@BonMar It sounds like you are assuming that if teachers try to draw the line and conserve their energies they are not being decent human beings. I think, at least in my experience, it is more a matter of realizing that time is not unlimited. Many of us have families of our own that are deserving of our time.

    Teaching is unique among professions. We do become attached to our students and their families. We should and must give of ourselves, and, for most of us, the time, money and energy spent on our students goes way beyond what we are paid for.

  5. Andrea wrote:
    @BonMar It sounds like you are assuming that if teachers try to draw the line and conserve their energies they are not being decent human beings. I think, at least in my experience, it is more a matter of realizing that time is not unlimited. Many of us have families of our own that are deserving of our time.

    What makes this question even more interesting is the idea that we just might be harming ourselves by going above and beyond all the time!

    I sometimes wonder if the extra effort that I put in at my school and for my students beyond my contract and long into the evening for no additional compensation is simply being taken for granted by my administrators, by law makers, by the community.

    People have just grown to expect that I’ll do whatever it takes to make my kids successful.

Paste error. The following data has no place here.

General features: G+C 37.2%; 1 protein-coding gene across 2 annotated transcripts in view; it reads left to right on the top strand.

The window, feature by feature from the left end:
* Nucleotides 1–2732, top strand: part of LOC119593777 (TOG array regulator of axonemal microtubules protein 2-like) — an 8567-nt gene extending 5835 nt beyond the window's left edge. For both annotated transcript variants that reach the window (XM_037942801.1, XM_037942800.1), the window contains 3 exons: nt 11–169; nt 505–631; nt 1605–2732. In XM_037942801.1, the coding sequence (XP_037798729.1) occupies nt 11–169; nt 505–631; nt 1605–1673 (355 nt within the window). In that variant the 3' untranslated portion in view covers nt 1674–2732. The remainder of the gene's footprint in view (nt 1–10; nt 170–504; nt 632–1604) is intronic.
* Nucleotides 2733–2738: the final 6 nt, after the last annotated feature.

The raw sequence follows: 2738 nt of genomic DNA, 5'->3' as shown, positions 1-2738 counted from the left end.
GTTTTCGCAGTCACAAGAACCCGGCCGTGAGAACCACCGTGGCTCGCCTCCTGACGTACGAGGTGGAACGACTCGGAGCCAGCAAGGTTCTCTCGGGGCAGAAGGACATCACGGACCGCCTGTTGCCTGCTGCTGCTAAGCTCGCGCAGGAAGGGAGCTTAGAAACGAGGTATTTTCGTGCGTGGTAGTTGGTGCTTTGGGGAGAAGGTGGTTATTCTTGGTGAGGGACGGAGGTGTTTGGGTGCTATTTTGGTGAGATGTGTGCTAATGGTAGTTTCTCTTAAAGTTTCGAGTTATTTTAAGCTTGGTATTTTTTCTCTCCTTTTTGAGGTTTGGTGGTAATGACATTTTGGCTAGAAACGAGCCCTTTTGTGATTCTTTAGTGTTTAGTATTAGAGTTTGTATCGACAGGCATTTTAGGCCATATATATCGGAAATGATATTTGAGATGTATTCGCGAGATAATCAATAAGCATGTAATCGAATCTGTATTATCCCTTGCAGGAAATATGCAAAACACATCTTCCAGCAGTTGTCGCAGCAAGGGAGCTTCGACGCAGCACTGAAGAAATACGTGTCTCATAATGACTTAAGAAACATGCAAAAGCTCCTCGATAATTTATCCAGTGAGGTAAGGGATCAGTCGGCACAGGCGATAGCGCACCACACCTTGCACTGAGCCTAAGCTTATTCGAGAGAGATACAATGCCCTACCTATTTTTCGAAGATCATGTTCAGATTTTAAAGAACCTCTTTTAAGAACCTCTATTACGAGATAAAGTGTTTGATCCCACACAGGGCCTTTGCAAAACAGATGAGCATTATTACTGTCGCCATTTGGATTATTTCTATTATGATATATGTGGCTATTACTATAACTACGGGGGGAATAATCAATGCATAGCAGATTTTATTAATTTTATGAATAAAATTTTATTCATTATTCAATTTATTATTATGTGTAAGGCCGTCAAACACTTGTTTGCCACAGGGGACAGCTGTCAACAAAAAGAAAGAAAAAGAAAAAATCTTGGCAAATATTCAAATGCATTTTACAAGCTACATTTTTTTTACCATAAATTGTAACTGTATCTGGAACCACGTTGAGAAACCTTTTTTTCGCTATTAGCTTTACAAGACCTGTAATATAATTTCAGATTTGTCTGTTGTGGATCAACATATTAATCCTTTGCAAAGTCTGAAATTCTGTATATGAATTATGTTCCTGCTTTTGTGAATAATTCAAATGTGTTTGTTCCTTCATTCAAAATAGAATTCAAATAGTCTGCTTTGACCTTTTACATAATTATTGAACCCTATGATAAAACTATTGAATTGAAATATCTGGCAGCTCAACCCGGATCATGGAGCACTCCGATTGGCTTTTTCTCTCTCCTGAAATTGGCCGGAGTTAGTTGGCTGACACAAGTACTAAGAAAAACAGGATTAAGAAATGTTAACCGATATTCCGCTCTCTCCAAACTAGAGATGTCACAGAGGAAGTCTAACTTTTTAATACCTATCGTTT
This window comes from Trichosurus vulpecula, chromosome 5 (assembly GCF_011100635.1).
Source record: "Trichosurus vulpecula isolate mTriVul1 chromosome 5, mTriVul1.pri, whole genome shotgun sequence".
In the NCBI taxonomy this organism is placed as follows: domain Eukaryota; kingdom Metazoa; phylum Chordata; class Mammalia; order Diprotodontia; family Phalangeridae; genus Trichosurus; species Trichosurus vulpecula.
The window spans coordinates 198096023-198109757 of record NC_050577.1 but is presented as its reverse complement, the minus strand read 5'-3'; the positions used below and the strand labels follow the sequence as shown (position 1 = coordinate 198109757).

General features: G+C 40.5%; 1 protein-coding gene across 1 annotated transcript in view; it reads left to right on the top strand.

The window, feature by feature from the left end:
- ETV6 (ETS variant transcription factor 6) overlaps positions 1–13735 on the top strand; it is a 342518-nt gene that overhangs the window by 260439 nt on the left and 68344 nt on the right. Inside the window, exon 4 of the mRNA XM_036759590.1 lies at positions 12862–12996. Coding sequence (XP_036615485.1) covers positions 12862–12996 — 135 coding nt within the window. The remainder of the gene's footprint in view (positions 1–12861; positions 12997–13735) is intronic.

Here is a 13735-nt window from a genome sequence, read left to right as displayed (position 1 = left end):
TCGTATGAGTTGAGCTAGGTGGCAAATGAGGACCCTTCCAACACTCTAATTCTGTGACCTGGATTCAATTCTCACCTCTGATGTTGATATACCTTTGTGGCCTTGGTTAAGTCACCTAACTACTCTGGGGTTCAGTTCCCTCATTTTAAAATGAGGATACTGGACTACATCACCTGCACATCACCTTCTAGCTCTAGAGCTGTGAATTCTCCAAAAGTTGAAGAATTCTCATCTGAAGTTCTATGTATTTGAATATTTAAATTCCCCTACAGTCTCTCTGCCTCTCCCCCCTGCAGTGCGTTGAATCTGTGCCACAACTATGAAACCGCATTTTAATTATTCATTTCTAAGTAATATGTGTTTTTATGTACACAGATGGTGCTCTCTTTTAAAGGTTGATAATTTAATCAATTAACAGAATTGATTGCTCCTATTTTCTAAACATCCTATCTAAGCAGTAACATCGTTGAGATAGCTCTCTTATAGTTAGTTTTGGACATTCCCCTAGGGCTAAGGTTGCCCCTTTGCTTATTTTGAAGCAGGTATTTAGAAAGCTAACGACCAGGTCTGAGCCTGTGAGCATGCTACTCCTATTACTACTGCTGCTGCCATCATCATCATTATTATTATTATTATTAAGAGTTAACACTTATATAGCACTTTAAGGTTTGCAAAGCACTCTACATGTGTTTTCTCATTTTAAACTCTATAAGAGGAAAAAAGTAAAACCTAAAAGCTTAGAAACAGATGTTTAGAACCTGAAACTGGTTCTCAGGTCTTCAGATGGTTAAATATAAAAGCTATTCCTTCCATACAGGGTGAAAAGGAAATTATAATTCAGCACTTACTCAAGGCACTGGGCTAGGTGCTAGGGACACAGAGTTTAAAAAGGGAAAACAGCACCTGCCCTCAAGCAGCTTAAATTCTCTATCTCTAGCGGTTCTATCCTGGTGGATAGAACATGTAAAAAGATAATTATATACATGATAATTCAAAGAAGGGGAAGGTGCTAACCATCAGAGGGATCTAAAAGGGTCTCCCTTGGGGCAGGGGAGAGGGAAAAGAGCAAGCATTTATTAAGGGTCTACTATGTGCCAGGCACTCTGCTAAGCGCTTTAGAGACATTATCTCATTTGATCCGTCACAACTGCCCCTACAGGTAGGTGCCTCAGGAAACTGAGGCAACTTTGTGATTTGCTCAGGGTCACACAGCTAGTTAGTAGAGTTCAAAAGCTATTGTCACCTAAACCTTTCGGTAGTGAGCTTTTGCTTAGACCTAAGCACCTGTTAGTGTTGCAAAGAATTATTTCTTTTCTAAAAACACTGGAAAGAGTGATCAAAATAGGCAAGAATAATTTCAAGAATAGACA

And while I’m passionate about that work—and committed to helping kids regardless of the personal costs—I worry that I’m making it easy for “the powers at be” to avoid giving me a raise!

    Why pay me more for work that I’m already doing for free?

    What’s more, I worry that I raise the bar to ridiculous levels for other teachers. You see, I haven’t been lucky enough to be a parent yet, so I’ve got more extra time on my hands than the average teacher.

    I invest that time into reading and writing about my profession and developing cutting edge instructional experiences for my kids. I also spend more on my classroom than most teachers that I know. If we need a new digital tool, I’ll buy it. If we need new books for the bookshelf, I’ll buy it.

    And while I earn plenty of celebration for that work, other teachers are criticized because they’re not more like me. “If Mr. Ferriter can do all those wonderful things with his kids, why can’t you?” they’ll ask.

    So the question rumbling through my mind is do Uber-Teachers who go far beyond the normal expectations for educators do more harm or more good for our profession?

    If we drew a clear line in the sand and refused to cross it, would we be able to get others to value the work that we’ve always done for free?

    Sure—it would run contrary to all that we are as teachers to turn away from meaningful work that would be left undone without us…..but if we just keep doing this work without demanding fair compensation, will our salaries ever rise to levels comparable to other professionals?

    You’ve got me thinking today…

  6. Renee Moore says:

    Teachers doing more than “teaching” the official curriculum is not a new thing in our schools. It was not unusual for teachers of poor children to provide extra clothes, personal hygiene items, food, minor health care, and other needs for their students. It was even more common, especially for teachers in the old rural segregated schools to provide instruction in community and self esteem, and other survival information.

    I think it is part of my calling as a teacher to sometimes go beyond the curriculum guide and help my students, and sometimes their families gain access to information that could make a vital difference in their lives.